High School Musical 3: Senior Year
- C- Community Grade
- Director: Kenny Ortega
- Cast: Alyson Reed
- Running time: 100 minutes
- Writer: Peter Barsocchini
- Producer: Bill Borden
- Distributor: Walt Disney Pictures
Coiffed with what must have been a budget-busting supply of styling gel, the cast of High School Musical 3: Senior Year looks not just freshly scrubbed, but manicured, exfoliated, and dipped in a vat of hot wax. Before deodorants, colognes, and perfumes are added, their natural odor is probably "new car smell." And that's the Disney Channel look: post-ethnic, post-racial, upper-middle-class suburban kids from some blissful Utah utopia, the sort of place where every household has a plate of freshly baked chocolate-chip cookies sitting on the kitchen counter. That artifice is transparent and impersonal—at all times, reminding viewers that they're watching "product"—but it actually serves the High School Musical series well, because musicals accommodate slick unreality. If nothing else, HSM 3 has the bubbly brio to carry its hermetic emotions across.
It's senior year at East High in Albuquerque, and the HSM gang face the expected uncertainty about their futures while planning to put on one last big show. Lovebirds Zac Efron and Vanessa Hudgens are committed to each other, if their adult-contemporary-style duets are any indication, but they're headed for radically different college tracks. Hudgens gets an offer from Stanford; Efron is torn between playing basketball for a local college with his best friend (Corbin Bleu) or pursuing theater at Julliard, with both options putting him many miles away from his beloved. (Spoiler alert: There may be an unheralded Option C.) Meanwhile, other gifted seniors vie for roles in a year-ending, show-stopping musical, so that they, too, may earn a slot at the Fame school of their choice.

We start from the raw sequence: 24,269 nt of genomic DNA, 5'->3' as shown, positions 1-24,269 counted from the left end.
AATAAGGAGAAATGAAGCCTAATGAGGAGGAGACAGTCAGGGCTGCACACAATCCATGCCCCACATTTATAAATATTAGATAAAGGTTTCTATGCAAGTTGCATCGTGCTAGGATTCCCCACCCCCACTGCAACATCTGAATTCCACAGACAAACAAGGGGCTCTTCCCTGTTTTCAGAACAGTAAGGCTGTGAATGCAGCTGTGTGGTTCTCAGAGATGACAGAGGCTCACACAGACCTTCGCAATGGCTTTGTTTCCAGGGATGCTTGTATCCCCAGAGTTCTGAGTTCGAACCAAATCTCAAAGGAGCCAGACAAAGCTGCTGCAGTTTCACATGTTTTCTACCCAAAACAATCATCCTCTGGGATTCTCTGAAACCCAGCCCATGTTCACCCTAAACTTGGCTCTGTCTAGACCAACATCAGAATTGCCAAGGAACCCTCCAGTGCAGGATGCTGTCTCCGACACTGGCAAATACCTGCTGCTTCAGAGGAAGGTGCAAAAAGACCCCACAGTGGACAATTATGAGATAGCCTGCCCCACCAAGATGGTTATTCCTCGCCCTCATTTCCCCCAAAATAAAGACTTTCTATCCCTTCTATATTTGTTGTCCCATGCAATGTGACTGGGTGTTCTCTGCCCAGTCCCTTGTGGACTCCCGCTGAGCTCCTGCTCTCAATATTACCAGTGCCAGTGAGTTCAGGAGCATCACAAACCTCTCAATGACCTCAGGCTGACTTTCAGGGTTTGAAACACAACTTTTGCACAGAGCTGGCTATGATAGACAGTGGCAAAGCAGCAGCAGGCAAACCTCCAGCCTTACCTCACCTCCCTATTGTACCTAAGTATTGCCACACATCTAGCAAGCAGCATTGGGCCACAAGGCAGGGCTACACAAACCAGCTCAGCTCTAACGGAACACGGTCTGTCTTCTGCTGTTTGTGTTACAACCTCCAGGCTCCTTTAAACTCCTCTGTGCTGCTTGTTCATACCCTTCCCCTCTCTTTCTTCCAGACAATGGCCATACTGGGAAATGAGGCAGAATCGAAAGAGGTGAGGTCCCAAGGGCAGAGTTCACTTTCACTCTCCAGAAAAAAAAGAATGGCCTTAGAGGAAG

HSM 3 works much better in the uptempo numbers than the ballads, which have the generic "This Is My Now" quality of inspirational American Idol singles. Numbers like "The Boys Are Back," an 'N Sync sound-alike performed by Efron and Bleu in the world's spiffiest scrap yard, are energetic and fun, and they play to Kenny Ortega's flair for aggressive yet playful choreography. Efron is the epitome of sexless Disney heartthrobs, but he's an electrifying song-and-dance man, so much so that his castmates (Bleu excepted) look like they have concrete shoes by comparison. The franchise will likely go on without him, but judging by how badly the film flounders when he isn't onscreen, it won't be the same.